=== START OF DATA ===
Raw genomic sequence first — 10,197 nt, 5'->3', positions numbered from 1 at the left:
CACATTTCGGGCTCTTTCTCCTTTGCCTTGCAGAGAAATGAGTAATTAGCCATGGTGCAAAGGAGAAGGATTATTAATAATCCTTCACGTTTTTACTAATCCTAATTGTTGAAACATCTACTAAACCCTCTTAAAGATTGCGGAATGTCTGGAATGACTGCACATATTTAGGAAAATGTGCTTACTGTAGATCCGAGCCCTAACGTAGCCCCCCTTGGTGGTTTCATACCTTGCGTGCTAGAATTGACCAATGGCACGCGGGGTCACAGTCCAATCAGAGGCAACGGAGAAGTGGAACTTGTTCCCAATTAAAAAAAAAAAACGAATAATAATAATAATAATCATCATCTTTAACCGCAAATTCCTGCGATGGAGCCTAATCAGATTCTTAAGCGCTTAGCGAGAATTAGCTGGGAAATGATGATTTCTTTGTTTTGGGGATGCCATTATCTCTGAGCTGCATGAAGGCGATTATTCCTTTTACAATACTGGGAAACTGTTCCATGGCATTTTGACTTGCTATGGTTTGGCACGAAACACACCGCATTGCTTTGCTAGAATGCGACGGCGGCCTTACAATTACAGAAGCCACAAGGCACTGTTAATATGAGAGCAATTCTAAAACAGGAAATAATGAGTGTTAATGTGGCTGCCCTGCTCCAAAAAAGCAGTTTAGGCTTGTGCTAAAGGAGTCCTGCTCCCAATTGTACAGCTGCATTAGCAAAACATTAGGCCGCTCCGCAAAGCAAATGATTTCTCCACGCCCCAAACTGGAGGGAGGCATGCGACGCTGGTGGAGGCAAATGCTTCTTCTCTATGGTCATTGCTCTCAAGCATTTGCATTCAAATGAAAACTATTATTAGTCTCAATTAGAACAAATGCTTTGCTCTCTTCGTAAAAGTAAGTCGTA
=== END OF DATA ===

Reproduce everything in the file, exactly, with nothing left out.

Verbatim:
Raw genomic sequence first — 10,197 nt, 5'->3', positions numbered from 1 at the left:
CACATTTCGGGCTCTTTCTCCTTTGCCTTGCAGAGAAATGAGTAATTAGCCATGGTGCAAAGGAGAAGGATTATTAATAATCCTTCACGTTTTTACTAATCCTAATTGTTGAAACATCTACTAAACCCTCTTAAAGATTGCGGAATGTCTGGAATGACTGCACATATTTAGGAAAATGTGCTTACTGTAGATCCGAGCCCTAACGTAGCCCCCCTTGGTGGTTTCATACCTTGCGTGCTAGAATTGACCAATGGCACGCGGGGTCACAGTCCAATCAGAGGCAACGGAGAAGTGGAACTTGTTCCCAATTAAAAAAAAAAAACGAATAATAATAATAATAATCATCATCTTTAACCGCAAATTCCTGCGATGGAGCCTAATCAGATTCTTAAGCGCTTAGCGAGAATTAGCTGGGAAATGATGATTTCTTTGTTTTGGGGATGCCATTATCTCTGAGCTGCATGAAGGCGATTATTCCTTTTACAATACTGGGAAACTGTTCCATGGCATTTTGACTTGCTATGGTTTGGCACGAAACACACCGCATTGCTTTGCTAGAATGCGACGGCGGCCTTACAATTACAGAAGCCACAAGGCACTGTTAATATGAGAGCAATTCTAAAACAGGAAATAATGAGTGTTAATGTGGCTGCCCTGCTCCAAAAAAGCAGTTTAGGCTTGTGCTAAAGGAGTCCTGCTCCCAATTGTACAGCTGCATTAGCAAAACATTAGGCCGCTCCGCAAAGCAAATGATTTCTCCACGCCCCAAACTGGAGGGAGGCATGCGACGCTGGTGGAGGCAAATGCTTCTTCTCTATGGTCATTGCTCTCAAGCATTTGCATTCAAATGAAAACTATTATTAGTCTCAATTAGAACAAATGCTTTGCTCTCTTCGTAAAAGTAAGTCGTA